First treatment that genetically modifies patients’ cells to destroy cancer approved by FDA
T-cells are one of immune system’s key soldiers, targeting infected or abnormal cells but cancer can block those defenses. Now scientists are genetically modifying patients own cells to make them smarter and tougher at seeking out and destroying
Salmonella causes about 1.2 million illnesses and 450 deaths in the U.S. every year, according to the CDC. The bacteria is typically transmitted through contaminated food, but some simple preventative measures can keep you from getting sick.
Disease cases from mosquito, tick and flea bites more than tripled in the U.S. from 2004 to 2016, with tick-borne illness seeing the most dramatic increase. The CDC says many local health departments lack the tools to protect people.
In the U.S. boys are more likely to be diagnosed with autism than girls, but not because they suffer more. There’s growing evidence of a social camouflaging effect among girls with autism that might be preventing them from getting diagnosed.
Since measles is still common in many countries, unvaccinated travelers bring measles to the U.S. and it can spread. But you can protect yourself, your family, and your community with the measles-mumps-rubella (MMR) vaccine.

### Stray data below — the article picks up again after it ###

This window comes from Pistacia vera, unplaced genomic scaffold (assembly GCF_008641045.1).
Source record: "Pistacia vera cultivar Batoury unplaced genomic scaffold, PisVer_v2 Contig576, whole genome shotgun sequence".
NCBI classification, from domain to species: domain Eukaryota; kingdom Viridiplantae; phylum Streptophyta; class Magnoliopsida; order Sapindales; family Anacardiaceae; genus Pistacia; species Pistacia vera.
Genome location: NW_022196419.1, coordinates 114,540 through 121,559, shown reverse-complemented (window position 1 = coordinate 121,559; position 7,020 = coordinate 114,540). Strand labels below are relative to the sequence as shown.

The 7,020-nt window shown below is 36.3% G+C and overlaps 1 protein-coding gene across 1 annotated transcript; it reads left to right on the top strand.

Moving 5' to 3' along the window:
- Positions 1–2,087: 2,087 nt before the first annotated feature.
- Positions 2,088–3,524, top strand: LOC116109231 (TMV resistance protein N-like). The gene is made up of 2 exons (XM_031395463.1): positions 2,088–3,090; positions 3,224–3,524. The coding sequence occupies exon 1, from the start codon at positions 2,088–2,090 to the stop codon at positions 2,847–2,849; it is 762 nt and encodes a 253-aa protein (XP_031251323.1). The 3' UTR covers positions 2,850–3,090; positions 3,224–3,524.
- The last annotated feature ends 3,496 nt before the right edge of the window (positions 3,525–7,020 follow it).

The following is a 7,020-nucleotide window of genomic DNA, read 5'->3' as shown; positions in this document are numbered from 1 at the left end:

Babies are on the move--visiting grocery stores, playgrounds and other places with parents and caregivers. As they come into contact with others, babies can be exposed to serious diseases like measles and whooping cough.
Sexual violence is a social and public health problem in the U.S. The National Intimate Partner and Sexual Violence Survey says nearly 1 in 2 women and 1 in 5 men experienced sexual violence victimization other than rape at some point in their lives.
The University of Missouri-Kansas City School of Medicine entered into an agreement Friday with Truman Medical Center, Children’s Mercy Hospital and other nearby institutions to transform Hospital Hill into the “UMKC Health Sciences District.”
Nursing homes across the United States routinely give anti-psychotic drugs to residents with dementia to control their behavior, despite regulatory prohibitions on this misuse of drugs as “chemical restraints."